Editorial

Reporter Editorial: Key to the highway

Islanders owe debts of gratitude to Town Engineer John Cronin, the Engineering Department’s intern Andrei Oraseanu, the current Town Board and its predecessor for making safe, reliable roads a priority.

A week ago, Mr. Oraseanu presented the board with a report that showed the Island’s 55 miles of road to be, overall, in good shape.

Data for the report were collected with help from the Cornell Local Roads Program, something Mr. Cronin initiated a few years ago. The main function of the Cornell program is to store and analyze data and generate reports to assist municipal officials in making cost-effective decisions. It evaluates the condition of roads and the rate of continuing damage, and helps prioritize maintenance strategies.

Boiled down to its essence, Mr. Oraseanu’s research revealed that the Island’s roads have improved over the past five years. This is due to the past and current boards releasing funds to meet a critical situation, decisions that didn’t come easy. Some past members asserted that the roads were fine, just fine, which translated as we don’t want to spend money to meet an essential function of government. But they were outgunned by research and outvoted when it came time to give a green light.

The presentation last week included a report from The American Society of Civil Engineers, which determined, in a report it issued in 2015, that a third of New York State’s roads are what is characterized as “poor.” The town’s Engineering Department, on the basis of the roads being now at the “higher end of good,” determined that the Island has better roads, on average, than the rest of New York State.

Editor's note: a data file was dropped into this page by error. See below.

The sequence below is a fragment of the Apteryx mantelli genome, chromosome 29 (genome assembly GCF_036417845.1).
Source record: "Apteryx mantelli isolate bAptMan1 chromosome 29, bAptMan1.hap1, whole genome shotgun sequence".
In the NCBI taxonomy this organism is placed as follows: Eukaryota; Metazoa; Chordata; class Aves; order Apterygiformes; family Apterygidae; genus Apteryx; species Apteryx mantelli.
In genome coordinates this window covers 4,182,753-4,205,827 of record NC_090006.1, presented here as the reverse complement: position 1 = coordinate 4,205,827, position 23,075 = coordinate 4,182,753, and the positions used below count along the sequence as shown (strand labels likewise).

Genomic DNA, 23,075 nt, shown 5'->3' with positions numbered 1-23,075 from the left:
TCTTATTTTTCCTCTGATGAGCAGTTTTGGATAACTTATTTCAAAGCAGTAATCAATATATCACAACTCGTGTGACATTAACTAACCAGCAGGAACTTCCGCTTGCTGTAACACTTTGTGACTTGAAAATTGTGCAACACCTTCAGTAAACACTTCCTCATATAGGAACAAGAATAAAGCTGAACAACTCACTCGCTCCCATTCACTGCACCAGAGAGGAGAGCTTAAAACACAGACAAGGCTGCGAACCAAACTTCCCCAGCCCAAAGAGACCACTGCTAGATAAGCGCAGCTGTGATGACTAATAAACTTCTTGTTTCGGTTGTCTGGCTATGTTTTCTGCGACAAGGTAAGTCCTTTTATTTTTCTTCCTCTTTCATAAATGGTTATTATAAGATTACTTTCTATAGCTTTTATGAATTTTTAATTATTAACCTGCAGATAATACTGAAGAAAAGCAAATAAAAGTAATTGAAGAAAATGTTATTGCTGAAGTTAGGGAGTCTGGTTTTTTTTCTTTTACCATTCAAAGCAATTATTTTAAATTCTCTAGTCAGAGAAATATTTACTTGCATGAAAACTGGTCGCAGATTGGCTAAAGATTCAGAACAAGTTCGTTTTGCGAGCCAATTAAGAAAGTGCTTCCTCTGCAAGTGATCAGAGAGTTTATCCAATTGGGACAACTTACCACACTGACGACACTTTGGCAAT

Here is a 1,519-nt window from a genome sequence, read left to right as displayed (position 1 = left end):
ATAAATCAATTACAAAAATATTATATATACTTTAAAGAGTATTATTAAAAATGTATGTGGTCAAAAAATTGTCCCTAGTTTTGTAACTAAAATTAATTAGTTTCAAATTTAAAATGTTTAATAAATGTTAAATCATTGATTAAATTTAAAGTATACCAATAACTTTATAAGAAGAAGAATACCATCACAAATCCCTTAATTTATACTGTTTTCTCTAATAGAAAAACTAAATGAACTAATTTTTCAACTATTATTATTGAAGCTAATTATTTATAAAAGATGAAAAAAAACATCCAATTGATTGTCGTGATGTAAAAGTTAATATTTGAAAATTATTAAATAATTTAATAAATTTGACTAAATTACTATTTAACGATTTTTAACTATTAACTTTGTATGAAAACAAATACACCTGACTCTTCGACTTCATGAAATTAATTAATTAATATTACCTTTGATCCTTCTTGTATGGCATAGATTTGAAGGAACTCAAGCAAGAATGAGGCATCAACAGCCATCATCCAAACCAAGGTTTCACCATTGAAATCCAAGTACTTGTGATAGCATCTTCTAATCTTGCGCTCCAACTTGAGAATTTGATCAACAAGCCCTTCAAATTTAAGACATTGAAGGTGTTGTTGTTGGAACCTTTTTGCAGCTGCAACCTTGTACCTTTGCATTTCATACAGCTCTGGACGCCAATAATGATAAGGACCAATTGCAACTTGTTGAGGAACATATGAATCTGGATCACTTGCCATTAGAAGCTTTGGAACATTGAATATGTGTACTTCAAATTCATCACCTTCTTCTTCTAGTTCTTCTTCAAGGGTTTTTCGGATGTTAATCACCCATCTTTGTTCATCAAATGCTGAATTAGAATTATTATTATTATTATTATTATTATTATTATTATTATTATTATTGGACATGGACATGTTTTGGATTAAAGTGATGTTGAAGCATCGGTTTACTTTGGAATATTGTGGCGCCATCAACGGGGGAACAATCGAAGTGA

There are surveys, and then there are surveys, and after the meeting, Mr. Cronin noted that Reason Foundation’s Annual Highway Report ranked New York State 45th in the nation for highway conditions. (Reason Foundation is a libertarian, public policy think tank.)

We’d be remiss if we didn’t mention the persistence and strategies of former highway superintendent Jay Card Jr. when he made the case to the board to spend money for roadwork. Using the Cornell Local Roads Program and research documented by Mr. Cronin, Mr. Card pointed out that if money were not spent now to fix deteriorating roads, it would cost many times more in the future.

Letting roads degrade to the point where there is no use in repairing them, since they have to be made over completely, was a fool’s errand. Mr. Card was a persuasive advocate, and most members of the board joined him in making his case.

Highway Superintendent Brian Sherman has ably picked up the standard Mr. Card left, by working hard to keep the roads that Shelter Island owns in the best shape possible.

Now, if only New York State would do something it has long promised — provide safety improvements for Route 114.